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Author Topic: what are the odds???  (Read 3543 times)
hoku
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« on: December 06, 2010, 01:50:25 PM »

So...Im doing a trapout from a tree.  Started 14 days ago.  I have put in 2 frames of eggs and they have failed to make queen cells.  I dont have the luxury of more egg frames to give them.

Next,  One of my hives just succumbed to SHB.  I caught it before they all left and I captured the queen.  The same day, I put her in a cage with attendants and placed her in this trapout hive.  The following day, I opened the Trapout hive to check on its progress, and I accidentally released the queen(I had her in a "homemade" cage that was not great).  I saw her walk out of the cage and then down into the hordes of bees, but just for a second.  Didnt notice any "attacking" by the bees.  She was only in the trapout hive for about 18 hours before her release.

Do you think they will kill her?  I know I can wait and see if eggs start appearing, but just wanted to see if anyone had experience with this.
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iddee
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« Reply #1 on: December 06, 2010, 04:50:05 PM »

It's only a guess, but I'm guessing she will be fine if the tree queen isn't in there. Give it 4 or 5 days and you will likely find eggs.
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« Reply #2 on: December 07, 2010, 07:22:52 AM »

If you are doing a trap out, all your collecting is Field bees (and the occasional bees cleaning the hive of bits, or those on cleansing flights. Placing two frames of eggs means emergency queen cells at best, void of any real numbers of nurse bees. I think the quality of queen might be less than average, even if they did raise one.

I do however think that they will (or did) accept the new queen.

Is it your goal to kill the colony in the tree?
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hoku
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« Reply #3 on: December 07, 2010, 01:50:23 PM »

thanks for your inputs, guys.....I am hopeful the queen has made it. 

My goal, Bjornbee, is to get more bees under management, for my own selfish reasons, and also because feral hives are dropping like flies right now in Hawai'i(because of mites and SHB).  I am guessing as soon as the bee numbers in the tree get low enough, SHB will take over and finish it off unfortunately.  One day, I hope feral bees will re-inhabit the tree.  I have trapped out of this tree before, and it usually is reoccupied in short order.

On a side note, though, I just observed yesterday that they bees coming out of the cone in the last 2 days have K wings and many are walking on the ground and die in the cone rapidly if there is a clog.  So.......Im feeling thwarted as this looks like severe trachael mites.  Geesh!  what next!!!! 
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BjornBee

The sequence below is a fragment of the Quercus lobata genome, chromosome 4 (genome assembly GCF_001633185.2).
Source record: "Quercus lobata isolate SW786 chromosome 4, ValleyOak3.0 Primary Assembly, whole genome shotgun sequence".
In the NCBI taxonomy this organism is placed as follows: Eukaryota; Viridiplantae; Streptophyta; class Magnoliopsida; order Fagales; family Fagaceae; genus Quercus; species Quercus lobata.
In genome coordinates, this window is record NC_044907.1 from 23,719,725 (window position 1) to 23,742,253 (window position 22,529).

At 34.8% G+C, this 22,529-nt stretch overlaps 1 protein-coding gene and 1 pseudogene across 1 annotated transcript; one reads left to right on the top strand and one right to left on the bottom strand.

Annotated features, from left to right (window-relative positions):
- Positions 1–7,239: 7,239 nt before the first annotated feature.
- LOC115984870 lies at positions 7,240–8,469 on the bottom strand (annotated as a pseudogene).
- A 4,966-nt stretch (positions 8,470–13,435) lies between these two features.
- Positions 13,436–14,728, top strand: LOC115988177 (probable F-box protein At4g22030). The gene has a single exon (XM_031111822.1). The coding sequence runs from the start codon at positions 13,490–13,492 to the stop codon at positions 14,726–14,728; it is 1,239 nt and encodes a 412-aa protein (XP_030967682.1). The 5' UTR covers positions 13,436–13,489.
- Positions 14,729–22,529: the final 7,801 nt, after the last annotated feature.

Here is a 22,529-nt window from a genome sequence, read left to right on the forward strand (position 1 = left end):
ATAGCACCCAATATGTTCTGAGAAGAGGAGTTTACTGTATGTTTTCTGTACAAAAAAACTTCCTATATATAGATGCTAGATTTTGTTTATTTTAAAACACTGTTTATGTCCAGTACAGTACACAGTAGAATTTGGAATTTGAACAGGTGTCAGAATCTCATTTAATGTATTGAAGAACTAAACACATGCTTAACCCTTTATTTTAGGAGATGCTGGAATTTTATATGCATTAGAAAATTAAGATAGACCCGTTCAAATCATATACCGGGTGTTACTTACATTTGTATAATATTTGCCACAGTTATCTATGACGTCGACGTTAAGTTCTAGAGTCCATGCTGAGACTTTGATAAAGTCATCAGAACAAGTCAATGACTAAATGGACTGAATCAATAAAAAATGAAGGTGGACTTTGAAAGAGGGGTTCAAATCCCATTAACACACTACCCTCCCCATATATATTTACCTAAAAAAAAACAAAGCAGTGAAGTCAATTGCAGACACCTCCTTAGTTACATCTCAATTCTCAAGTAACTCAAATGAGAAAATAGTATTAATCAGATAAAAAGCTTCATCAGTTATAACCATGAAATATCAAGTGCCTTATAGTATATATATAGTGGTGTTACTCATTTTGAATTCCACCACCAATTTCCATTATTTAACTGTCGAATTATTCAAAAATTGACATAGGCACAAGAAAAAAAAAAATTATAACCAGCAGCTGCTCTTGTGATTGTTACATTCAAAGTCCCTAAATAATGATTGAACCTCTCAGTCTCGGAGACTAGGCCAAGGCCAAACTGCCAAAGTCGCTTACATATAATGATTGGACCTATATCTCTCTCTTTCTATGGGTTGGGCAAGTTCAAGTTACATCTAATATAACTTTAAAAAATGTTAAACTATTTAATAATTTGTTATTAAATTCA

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« Reply #4 on: December 07, 2010, 02:46:49 PM »

I understand.

I'll pass on even attempting to ask what "under management" means.

This actually is a great lesson in so many areas.

1) Why bringing in bees from Australia with no mite resistance WAS A BAD IDEA! Bees never exposed to mites will start on day one and repeat history of the bees going before them.

2) We get to see the mistakes played out again in Hawaii as treating and chemicals will be once again be the norm.

3) The idea that we can do better than nature. This means ripping out all the bees now in attempts to "save" them. And then in a few years when a few are left to be found, ripping those out and labeling them as survivors and assuming they are better than what we originally ripped out and kept ourselves.

History....you got to love it! Afterall, we keep repeating it.
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Scadsobees
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« Reply #5 on: December 07, 2010, 04:25:34 PM »

Wow...while I'm sure you didn't mean it that way, that last post sounded ...well... arrogant and insulting, not to mention to mention somewhat off topic.  Bjorn, you aren't channeling George Imarie, are you?? rolleyes
...

Your hive should be fine as far as the queen goes.  If they don't have a queen, they will want one and accept one more quickly, and if they had some hidden queen cells, they'd kill the new queen and still be fine.  And an emergency queen, while not ideal in most situations, is sure a lot better than no queen or a laying worker.  She can be evaluated and requeened at a later date if she fails, and even if she were to prove crappy, would probably get you through to the requeen point.

You can keep the hive surviving on chemicals as long as you need to to start introducing more resistant queens.  Then those swarms that you lose will re-inhabit that tree and others around you.   

Whew...glad that getting into the saltwater/reef hobby has been occupying my time lately!! grin
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« Reply #6 on: December 07, 2010, 04:55:37 PM »

Wow...while I'm sure you didn't mean it that way, that last post sounded ...well... arrogant and insulting, not to mention to mention somewhat off topic.  Bjorn, you aren't channeling George Imarie, are you?? rolleyes

I have no clue as to what part is arrogant or insulting.

Hawaii has the same model we had over twenty years ago. And I am sure some of the same mistakes will be made again.

What mistakes you ask....